Skip to Accessibility Tools Skip to Content Skip to Footer
An eyeball floating in a body of water and liquid is rising inside it.

What is Glaucoma?

Glaucoma is an eye disease that damages your optic nerve. Glaucoma most often occurs when fluid builds up in the front part of your eye. That extra fluid increases the pressure inside your eye, which damages the optic nerve. It causes no pain and can affect one or both eyes.

There is no cure for glaucoma, but most cases can be treated in the early stages. That is why it is so important to get regular, dilated eye exams to check your eye pressure. Without treatment, glaucoma leads to permanent blindness.

Who gets glaucoma?

Anyone can develop glaucoma, but some groups are more likely to develop it, including:

  • African Americans, Hispanics and Asians over age 40
  • Anyone 60 and older
  • Those with a family history of glaucoma
  • Those with high eye pressure
  • People who are far-sighted or near-sighted
  • Had a previous eye injury
  • Use long-term steroid medications
  • Have thin corneas
  • Have a thinning optic nerve
  • Also, people with health problems that affect the whole body, such as diabetes, migraines, high blood pressure or poor circulation face a greater chance of developing glaucoma.1,2

Types of glaucoma

There are two major types of glaucoma, primary open-angle glaucoma and closed-angle glaucoma.1

Open angle glaucoma

Open-angle glaucoma has no obvious symptoms and vision remains normal in the early stages. As the condition progresses, blind spots develop in the side (peripheral) vision. Once symptoms appear, the damage can be quite severe. This is the most common type of glaucoma.

Closed angle glaucoma

Closed-angle glaucoma is less common and tends to develop more quickly. It is also called angle-closure glaucoma or narrow-angle glaucoma. It is generally caused by a sudden increase in eye pressure due to fluid build-up. This is a medical emergency that requires immediate surgery. Symptoms tend to come on quickly and include:

  • Severe pain in the eyes or forehead
  • Redness in the eye or eyes
  • Decreased vision, blurred vision or seeing rainbows or halos
  • Headache
  • Nausea
  • Vomiting

Other types of glaucoma

Other types of glaucoma include:

Normal-tension or low-tension glaucoma

People with this form of glaucoma have normal or low pressure in their eye, but still have blind spots or optic nerve damage. Treatment options are the same as for open-angle glaucoma.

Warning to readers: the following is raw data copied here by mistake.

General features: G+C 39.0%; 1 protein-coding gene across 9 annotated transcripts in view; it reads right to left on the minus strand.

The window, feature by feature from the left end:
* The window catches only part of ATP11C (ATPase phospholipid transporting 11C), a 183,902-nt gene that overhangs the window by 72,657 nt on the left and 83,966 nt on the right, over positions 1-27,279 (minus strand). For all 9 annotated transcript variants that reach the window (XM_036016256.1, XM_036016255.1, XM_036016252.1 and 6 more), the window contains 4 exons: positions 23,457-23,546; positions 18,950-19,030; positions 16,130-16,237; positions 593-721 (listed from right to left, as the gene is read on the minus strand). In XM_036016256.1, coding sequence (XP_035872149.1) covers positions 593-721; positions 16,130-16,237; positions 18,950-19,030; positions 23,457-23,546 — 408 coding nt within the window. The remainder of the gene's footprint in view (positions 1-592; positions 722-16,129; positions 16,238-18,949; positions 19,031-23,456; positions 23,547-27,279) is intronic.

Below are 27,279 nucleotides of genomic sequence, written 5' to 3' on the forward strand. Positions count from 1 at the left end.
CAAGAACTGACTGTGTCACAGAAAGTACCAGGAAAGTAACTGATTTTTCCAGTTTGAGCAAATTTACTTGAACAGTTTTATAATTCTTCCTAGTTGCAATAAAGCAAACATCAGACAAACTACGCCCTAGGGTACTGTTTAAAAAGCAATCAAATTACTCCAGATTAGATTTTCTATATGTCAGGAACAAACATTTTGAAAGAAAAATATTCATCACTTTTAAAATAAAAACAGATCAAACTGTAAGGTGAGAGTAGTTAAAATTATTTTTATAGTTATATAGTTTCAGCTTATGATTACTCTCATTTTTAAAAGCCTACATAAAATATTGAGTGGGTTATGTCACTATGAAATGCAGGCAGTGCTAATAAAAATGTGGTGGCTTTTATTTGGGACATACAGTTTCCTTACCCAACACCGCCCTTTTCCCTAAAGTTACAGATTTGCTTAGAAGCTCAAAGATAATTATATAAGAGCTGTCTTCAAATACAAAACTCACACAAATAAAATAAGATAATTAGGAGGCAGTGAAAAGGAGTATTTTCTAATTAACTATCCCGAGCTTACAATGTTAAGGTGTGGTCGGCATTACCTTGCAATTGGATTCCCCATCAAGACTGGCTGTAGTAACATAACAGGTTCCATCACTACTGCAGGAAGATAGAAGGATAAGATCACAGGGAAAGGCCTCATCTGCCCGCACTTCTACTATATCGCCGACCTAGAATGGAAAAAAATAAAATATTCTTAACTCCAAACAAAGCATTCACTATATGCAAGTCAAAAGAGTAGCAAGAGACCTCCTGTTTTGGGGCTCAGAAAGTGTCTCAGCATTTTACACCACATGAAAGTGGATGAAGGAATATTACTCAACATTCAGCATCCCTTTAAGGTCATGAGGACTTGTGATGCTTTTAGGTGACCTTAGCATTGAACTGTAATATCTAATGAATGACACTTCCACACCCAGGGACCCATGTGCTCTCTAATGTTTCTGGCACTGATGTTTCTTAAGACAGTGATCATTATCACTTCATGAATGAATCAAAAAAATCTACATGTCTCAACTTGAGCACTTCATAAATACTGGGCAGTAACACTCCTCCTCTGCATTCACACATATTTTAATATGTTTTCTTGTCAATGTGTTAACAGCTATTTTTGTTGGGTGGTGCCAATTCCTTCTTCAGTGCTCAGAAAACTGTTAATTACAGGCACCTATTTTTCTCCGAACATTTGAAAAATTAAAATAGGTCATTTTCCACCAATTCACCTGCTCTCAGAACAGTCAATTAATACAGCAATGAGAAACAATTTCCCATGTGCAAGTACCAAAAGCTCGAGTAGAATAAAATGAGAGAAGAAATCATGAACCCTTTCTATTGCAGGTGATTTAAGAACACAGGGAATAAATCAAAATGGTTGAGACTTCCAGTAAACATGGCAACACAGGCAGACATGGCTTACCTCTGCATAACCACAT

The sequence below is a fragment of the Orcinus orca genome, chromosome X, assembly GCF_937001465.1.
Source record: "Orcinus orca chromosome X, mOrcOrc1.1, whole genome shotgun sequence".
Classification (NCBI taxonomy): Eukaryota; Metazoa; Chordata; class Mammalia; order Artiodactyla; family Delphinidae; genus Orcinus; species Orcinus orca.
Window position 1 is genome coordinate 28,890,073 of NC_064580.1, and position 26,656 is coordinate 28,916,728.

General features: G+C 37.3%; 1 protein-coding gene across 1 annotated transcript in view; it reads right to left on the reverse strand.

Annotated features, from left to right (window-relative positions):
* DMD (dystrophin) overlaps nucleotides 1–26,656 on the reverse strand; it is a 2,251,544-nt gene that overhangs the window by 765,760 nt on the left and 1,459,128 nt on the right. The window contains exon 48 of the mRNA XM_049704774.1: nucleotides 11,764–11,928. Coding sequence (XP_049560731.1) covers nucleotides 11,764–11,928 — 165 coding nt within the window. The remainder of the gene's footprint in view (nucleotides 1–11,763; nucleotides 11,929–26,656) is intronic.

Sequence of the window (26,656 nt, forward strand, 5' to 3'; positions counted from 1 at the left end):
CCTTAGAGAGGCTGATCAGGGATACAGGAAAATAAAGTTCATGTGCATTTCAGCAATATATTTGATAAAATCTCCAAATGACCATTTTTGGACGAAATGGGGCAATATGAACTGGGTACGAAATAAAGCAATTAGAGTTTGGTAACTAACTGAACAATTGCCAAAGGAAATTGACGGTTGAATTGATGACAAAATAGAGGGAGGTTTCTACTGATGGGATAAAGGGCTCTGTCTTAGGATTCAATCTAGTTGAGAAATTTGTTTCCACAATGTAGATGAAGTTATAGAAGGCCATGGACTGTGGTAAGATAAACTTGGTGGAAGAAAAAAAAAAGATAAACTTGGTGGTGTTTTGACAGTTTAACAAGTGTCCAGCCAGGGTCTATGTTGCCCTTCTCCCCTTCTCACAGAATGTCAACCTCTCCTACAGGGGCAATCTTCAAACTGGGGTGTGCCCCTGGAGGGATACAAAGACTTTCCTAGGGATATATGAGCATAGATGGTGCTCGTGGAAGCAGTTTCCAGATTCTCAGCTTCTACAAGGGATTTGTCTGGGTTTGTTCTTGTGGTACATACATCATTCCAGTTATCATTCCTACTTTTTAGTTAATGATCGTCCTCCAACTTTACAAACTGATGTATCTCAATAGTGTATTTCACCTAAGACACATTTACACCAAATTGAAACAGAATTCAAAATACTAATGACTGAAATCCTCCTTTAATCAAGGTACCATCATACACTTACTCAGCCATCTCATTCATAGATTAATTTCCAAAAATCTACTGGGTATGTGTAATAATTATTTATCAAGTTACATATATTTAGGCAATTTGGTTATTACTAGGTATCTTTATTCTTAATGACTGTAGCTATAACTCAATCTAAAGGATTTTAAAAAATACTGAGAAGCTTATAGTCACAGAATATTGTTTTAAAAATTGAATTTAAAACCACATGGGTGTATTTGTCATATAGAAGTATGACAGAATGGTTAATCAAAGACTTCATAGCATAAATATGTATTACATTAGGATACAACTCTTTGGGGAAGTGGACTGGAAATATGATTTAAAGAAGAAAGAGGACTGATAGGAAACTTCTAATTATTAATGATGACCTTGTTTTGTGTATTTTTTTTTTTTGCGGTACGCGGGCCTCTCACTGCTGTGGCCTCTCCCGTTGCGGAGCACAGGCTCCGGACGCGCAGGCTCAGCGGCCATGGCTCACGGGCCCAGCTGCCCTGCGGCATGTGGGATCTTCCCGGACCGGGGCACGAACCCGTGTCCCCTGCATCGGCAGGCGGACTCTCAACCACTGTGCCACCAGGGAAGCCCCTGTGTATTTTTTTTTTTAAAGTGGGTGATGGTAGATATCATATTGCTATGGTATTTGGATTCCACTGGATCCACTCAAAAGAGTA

Congenital glaucoma

This serious hereditary condition usually becomes noticeable soon after birth and requires prompt surgery to preserve vision.

Secondary glaucoma

Sometimes a serious medical condition will cause glaucoma as a side effect. This is known as secondary glaucoma. For example, neovascular glaucoma may result from poorly controlled diabetes or high blood pressure. Secondary glaucoma can also arise from eye injuries or surgery for other eye conditions, such as cataracts or eye tumors.

Pigmentary glaucoma

A form of the disease that occurs when pigment from the iris sheds and blocks or slows fluid drainage.

Pseudoexfoliation glaucoma

This type of glaucoma appears when internal eye structures shed extra cells that block and then slow the draining of fluid.

Treatments for open-angle glaucoma

Glaucoma treatments include eye drops pills, surgery, or a combination of these. These treatments help save remaining vision, but do not restore sight already lost.1,2

Medications

Medicated eye drops and pills are the most common treatments used to treat glaucoma. Depending on your symptoms, your doctor may prescribe eye drops to lower eye pressure and pills to reduce fluid build-up in the eye. Regular use is important to maintain a consistently lower eye pressure and prevent the disease from getting worse.

These medications sometimes interact with other drugs, so it’s important to tell your doctor about all of the medications you are taking. Many drugs are available for glaucoma, so if you have side effects such as headaches, stinging, burning, or redness in the eyes, let your doctor know so they can prescribe a different medication.

Laser surgery

Laser trabeculoplasty is a type of laser surgery performed in your ophthalmologist’s office. This surgery helps drain fluid from the eye. If you have glaucoma in both eyes, your doctor usually will conduct the procedure in one eye at a time during separate visits at least several days apart. You will probably need to keep using eye drops or taking medicine after the surgery.

Conventional surgery

There are surgeries to treat glaucoma that must be performed in a hospital operating room. Trabeculectomy removes a small piece of tissue, creating a new channel for fluid to drain from the eye. It is performed in one eye at a time, usually several weeks apart. You will be given different eye drops following this surgery to prevent infection and inflammation. This procedure works less well in people who have had previous eye surgery, such as cataract removal.

In another hospital surgery, the surgeon inserts a glaucoma drainage device, sort of a tiny tube, to drain extra fluid and lower eye pressure.

  1. National Eye Institute. Facts About Glaucoma. Available at https://nei.nih.gov/health/glaucoma/glaucoma_facts Accessed February 26, 2019.
  2. American Academy of Ophthalmology. Available at https://www.aao.org/eye-health/diseases/what-is-glaucoma Accessed February 26, 2019.

Comments

Poll